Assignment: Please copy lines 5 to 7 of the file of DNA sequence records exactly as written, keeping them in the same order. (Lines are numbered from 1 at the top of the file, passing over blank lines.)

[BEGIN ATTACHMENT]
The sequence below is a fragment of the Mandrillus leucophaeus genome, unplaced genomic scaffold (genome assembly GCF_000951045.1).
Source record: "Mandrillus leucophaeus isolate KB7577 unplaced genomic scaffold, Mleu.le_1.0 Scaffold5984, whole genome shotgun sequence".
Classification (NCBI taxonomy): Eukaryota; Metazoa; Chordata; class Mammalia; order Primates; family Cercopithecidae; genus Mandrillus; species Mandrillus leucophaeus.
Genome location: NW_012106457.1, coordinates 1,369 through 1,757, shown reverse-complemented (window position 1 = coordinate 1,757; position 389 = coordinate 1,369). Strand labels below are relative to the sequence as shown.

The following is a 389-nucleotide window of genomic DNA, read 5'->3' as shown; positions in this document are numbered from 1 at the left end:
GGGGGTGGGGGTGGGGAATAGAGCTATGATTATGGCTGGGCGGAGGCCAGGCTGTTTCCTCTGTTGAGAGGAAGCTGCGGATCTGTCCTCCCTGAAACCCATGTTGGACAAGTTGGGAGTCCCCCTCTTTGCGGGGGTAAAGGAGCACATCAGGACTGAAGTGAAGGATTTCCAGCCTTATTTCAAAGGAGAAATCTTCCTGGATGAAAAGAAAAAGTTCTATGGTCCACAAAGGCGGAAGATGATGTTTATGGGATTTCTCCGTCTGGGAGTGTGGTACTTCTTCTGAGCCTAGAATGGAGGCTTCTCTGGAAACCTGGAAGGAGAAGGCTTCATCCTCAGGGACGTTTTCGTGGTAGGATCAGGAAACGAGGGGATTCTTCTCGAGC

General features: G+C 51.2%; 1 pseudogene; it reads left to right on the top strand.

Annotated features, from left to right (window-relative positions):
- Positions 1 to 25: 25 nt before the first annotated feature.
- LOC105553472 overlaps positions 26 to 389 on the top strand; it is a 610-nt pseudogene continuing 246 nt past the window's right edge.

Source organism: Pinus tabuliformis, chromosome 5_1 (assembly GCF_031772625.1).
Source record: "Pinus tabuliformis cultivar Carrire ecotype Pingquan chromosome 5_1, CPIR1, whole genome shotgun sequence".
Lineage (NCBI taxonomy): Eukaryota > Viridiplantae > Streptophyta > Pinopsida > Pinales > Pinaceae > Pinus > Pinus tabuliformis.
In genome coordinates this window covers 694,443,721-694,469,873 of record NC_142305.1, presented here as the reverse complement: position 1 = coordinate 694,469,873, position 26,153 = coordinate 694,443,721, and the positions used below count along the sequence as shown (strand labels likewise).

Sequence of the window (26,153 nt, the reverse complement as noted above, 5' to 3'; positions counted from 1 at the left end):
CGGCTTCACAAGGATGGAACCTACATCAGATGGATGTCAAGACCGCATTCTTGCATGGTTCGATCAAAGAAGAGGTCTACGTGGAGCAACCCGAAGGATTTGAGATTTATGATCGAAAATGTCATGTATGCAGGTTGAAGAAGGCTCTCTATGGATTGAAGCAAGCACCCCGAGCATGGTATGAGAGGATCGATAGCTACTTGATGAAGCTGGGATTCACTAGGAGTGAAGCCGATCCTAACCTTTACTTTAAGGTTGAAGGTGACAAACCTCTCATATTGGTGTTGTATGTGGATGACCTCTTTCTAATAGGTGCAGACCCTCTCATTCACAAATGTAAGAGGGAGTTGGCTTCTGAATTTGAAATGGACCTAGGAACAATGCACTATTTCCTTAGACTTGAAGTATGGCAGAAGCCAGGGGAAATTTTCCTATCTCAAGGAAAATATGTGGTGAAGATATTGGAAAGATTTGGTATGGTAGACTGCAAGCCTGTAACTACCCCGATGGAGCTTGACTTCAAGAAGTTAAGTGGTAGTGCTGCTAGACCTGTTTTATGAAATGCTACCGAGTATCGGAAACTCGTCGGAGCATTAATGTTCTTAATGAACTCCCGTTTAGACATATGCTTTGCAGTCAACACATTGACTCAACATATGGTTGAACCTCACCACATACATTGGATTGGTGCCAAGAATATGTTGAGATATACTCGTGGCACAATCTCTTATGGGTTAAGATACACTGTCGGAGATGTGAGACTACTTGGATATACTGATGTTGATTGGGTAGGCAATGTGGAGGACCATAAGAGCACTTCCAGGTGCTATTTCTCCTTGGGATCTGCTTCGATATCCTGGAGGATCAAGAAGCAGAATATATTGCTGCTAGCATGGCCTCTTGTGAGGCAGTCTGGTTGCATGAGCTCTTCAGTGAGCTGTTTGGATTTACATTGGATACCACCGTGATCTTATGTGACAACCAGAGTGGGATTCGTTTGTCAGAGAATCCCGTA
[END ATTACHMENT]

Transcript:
The following is a 389-nucleotide window of genomic DNA, read 5'->3' as shown; positions in this document are numbered from 1 at the left end:
GGGGGTGGGGGTGGGGAATAGAGCTATGATTATGGCTGGGCGGAGGCCAGGCTGTTTCCTCTGTTGAGAGGAAGCTGCGGATCTGTCCTCCCTGAAACCCATGTTGGACAAGTTGGGAGTCCCCCTCTTTGCGGGGGTAAAGGAGCACATCAGGACTGAAGTGAAGGATTTCCAGCCTTATTTCAAAGGAGAAATCTTCCTGGATGAAAAGAAAAAGTTCTATGGTCCACAAAGGCGGAAGATGATGTTTATGGGATTTCTCCGTCTGGGAGTGTGGTACTTCTTCTGAGCCTAGAATGGAGGCTTCTCTGGAAACCTGGAAGGAGAAGGCTTCATCCTCAGGGACGTTTTCGTGGTAGGATCAGGAAACGAGGGGATTCTTCTCGAGC

General features: G+C 51.2%; 1 pseudogene; it reads left to right on the top strand.